Which Joe gave his name to ‘sloppy joes’? We look at five interesting sandwiches and their lexical origins.
A breeder of sheep for wool.
- ‘The association will hold public meetings in Armidale, Bathurst and Yass to find out what wool growers want - to guide further marketing strategies.’
- ‘Branding of merino wool as a fashion image for garments has seen more value returned to the wool grower.’
- ‘It also states, as I mentioned at the start of my speech: ‘In a referendum held in April-May 2002, 96.9% of wool grower respondents voted in favour of winding up the Wool Board.’’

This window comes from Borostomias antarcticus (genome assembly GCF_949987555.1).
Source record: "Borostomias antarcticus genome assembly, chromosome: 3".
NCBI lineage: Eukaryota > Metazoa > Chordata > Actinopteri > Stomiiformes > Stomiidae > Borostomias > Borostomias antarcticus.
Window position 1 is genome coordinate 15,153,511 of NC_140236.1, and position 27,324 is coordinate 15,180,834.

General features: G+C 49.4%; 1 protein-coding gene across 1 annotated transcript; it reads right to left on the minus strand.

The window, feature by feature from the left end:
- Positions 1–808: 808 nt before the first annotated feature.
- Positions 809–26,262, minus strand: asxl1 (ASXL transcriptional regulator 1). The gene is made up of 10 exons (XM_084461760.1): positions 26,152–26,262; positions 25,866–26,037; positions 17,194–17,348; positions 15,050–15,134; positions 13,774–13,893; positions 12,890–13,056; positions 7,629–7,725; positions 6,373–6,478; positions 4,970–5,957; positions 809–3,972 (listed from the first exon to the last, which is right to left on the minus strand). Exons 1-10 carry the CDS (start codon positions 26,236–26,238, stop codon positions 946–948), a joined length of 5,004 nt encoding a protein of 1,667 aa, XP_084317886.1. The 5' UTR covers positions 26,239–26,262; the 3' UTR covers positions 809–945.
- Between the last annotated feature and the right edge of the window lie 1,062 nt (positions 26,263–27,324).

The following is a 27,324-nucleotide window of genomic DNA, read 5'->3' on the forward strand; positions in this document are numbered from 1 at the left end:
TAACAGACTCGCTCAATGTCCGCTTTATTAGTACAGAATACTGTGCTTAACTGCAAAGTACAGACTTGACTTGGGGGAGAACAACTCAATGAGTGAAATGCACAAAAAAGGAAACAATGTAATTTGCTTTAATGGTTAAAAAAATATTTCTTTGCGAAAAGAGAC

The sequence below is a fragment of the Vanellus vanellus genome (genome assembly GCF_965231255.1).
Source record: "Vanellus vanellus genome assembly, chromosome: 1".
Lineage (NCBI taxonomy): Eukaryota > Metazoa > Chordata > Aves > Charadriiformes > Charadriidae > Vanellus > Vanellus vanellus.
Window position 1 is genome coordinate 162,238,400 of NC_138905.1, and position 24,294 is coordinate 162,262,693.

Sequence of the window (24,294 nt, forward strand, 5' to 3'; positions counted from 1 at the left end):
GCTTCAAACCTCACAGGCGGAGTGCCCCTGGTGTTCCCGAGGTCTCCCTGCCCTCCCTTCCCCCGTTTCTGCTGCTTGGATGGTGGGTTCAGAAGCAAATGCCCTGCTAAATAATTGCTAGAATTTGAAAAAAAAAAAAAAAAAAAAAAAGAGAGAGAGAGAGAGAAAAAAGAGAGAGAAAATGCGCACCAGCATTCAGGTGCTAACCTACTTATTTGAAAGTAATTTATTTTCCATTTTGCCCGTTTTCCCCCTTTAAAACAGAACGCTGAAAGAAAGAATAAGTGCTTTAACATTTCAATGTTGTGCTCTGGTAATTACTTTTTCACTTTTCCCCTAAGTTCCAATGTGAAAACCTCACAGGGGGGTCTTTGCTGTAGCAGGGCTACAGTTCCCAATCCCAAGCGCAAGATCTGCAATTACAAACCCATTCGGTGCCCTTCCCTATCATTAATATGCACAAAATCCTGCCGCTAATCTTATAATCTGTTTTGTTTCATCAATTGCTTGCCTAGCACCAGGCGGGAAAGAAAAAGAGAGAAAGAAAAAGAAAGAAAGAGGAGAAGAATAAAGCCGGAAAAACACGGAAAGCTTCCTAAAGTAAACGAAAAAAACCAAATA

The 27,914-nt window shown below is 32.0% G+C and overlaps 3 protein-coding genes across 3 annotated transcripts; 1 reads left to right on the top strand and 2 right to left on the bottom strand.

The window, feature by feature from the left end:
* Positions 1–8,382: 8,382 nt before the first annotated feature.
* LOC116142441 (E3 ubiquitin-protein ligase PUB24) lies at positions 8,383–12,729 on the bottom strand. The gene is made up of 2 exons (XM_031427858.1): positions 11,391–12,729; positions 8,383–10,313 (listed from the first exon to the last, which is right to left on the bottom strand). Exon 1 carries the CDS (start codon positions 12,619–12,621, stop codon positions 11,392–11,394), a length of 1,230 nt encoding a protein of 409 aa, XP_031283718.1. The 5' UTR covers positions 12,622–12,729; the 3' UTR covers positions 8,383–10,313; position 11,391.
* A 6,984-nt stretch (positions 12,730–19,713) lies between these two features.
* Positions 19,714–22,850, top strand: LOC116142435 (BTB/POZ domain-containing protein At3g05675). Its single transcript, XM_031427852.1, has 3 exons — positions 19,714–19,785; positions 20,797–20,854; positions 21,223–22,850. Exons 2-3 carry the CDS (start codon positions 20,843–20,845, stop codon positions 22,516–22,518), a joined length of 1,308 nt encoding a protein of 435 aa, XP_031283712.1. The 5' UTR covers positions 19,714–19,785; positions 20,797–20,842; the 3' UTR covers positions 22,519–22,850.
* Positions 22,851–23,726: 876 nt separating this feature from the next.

- ‘They can't afford to be injured, their families can't afford it and, despite what the Farmers Federation might think, wool growers can't afford to lose them either.’
- ‘And I'm sure that once again the wool growers will be the ones to shoulder the losses.’
We take a look at several popular, though confusing, punctuation marks.
From Afghanistan to Zimbabwe, discover surprising and intriguing language facts from around the globe.
The definitions of ‘buddy’ and ‘bro’ in the OED have recently been revised. We explore their history and increase in popularity.